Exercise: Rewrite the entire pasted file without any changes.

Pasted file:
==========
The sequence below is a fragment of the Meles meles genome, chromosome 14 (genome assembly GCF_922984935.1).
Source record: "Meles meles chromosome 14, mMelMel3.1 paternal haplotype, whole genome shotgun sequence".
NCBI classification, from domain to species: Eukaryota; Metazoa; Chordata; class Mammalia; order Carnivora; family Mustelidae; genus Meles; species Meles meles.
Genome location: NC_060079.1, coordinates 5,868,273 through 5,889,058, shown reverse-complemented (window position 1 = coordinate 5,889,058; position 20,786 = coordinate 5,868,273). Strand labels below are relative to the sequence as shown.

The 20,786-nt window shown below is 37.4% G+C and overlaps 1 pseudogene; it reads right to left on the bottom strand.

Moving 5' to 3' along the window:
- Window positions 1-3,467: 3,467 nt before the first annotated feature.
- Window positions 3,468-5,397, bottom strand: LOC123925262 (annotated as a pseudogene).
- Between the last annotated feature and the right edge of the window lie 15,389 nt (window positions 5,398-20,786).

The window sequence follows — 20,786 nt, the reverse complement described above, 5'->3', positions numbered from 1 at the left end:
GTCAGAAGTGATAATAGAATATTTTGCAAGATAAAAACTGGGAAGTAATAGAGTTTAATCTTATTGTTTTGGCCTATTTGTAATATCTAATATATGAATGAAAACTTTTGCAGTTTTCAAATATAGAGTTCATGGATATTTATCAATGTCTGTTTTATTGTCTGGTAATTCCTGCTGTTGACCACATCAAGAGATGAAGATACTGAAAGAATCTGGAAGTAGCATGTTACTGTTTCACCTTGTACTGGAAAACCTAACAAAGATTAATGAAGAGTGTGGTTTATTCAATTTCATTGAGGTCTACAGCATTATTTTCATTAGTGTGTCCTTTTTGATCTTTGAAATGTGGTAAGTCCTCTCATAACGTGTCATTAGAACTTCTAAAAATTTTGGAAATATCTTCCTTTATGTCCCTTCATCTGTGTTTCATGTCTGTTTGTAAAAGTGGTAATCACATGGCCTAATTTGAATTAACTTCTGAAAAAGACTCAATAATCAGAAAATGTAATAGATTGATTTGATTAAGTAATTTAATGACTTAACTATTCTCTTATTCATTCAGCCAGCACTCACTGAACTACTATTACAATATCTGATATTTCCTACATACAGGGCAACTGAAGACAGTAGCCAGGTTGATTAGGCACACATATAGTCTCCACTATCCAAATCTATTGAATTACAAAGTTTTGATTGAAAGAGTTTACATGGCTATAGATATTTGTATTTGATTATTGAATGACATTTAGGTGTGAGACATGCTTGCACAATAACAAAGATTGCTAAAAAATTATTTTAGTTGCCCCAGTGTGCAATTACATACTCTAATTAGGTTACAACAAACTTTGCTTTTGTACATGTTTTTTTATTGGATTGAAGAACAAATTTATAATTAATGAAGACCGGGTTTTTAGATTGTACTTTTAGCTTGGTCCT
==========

The sequence below is a fragment of the Meles meles genome, chromosome 14 (genome assembly GCF_922984935.1).
Source record: "Meles meles chromosome 14, mMelMel3.1 paternal haplotype, whole genome shotgun sequence".
NCBI classification, from domain to species: Eukaryota; Metazoa; Chordata; class Mammalia; order Carnivora; family Mustelidae; genus Meles; species Meles meles.
Genome location: NC_060079.1, coordinates 5,868,273 through 5,889,058, shown reverse-complemented (window position 1 = coordinate 5,889,058; position 20,786 = coordinate 5,868,273). Strand labels below are relative to the sequence as shown.

The 20,786-nt window shown below is 37.4% G+C and overlaps 1 pseudogene; it reads right to left on the bottom strand.

Moving 5' to 3' along the window:
- Window positions 1-3,467: 3,467 nt before the first annotated feature.
- Window positions 3,468-5,397, bottom strand: LOC123925262 (annotated as a pseudogene).
- Between the last annotated feature and the right edge of the window lie 15,389 nt (window positions 5,398-20,786).

The window sequence follows — 20,786 nt, the reverse complement described above, 5'->3', positions numbered from 1 at the left end:
GTCAGAAGTGATAATAGAATATTTTGCAAGATAAAAACTGGGAAGTAATAGAGTTTAATCTTATTGTTTTGGCCTATTTGTAATATCTAATATATGAATGAAAACTTTTGCAGTTTTCAAATATAGAGTTCATGGATATTTATCAATGTCTGTTTTATTGTCTGGTAATTCCTGCTGTTGACCACATCAAGAGATGAAGATACTGAAAGAATCTGGAAGTAGCATGTTACTGTTTCACCTTGTACTGGAAAACCTAACAAAGATTAATGAAGAGTGTGGTTTATTCAATTTCATTGAGGTCTACAGCATTATTTTCATTAGTGTGTCCTTTTTGATCTTTGAAATGTGGTAAGTCCTCTCATAACGTGTCATTAGAACTTCTAAAAATTTTGGAAATATCTTCCTTTATGTCCCTTCATCTGTGTTTCATGTCTGTTTGTAAAAGTGGTAATCACATGGCCTAATTTGAATTAACTTCTGAAAAAGACTCAATAATCAGAAAATGTAATAGATTGATTTGATTAAGTAATTTAATGACTTAACTATTCTCTTATTCATTCAGCCAGCACTCACTGAACTACTATTACAATATCTGATATTTCCTACATACAGGGCAACTGAAGACAGTAGCCAGGTTGATTAGGCACACATATAGTCTCCACTATCCAAATCTATTGAATTACAAAGTTTTGATTGAAAGAGTTTACATGGCTATAGATATTTGTATTTGATTATTGAATGACATTTAGGTGTGAGACATGCTTGCACAATAACAAAGATTGCTAAAAAATTATTTTAGTTGCCCCAGTGTGCAATTACATACTCTAATTAGGTTACAACAAACTTTGCTTTTGTACATGTTTTTTTATTGGATTGAAGAACAAATTTATAATTAATGAAGACCGGGTTTTTAGATTGTACTTTTAGCTTGGTCCT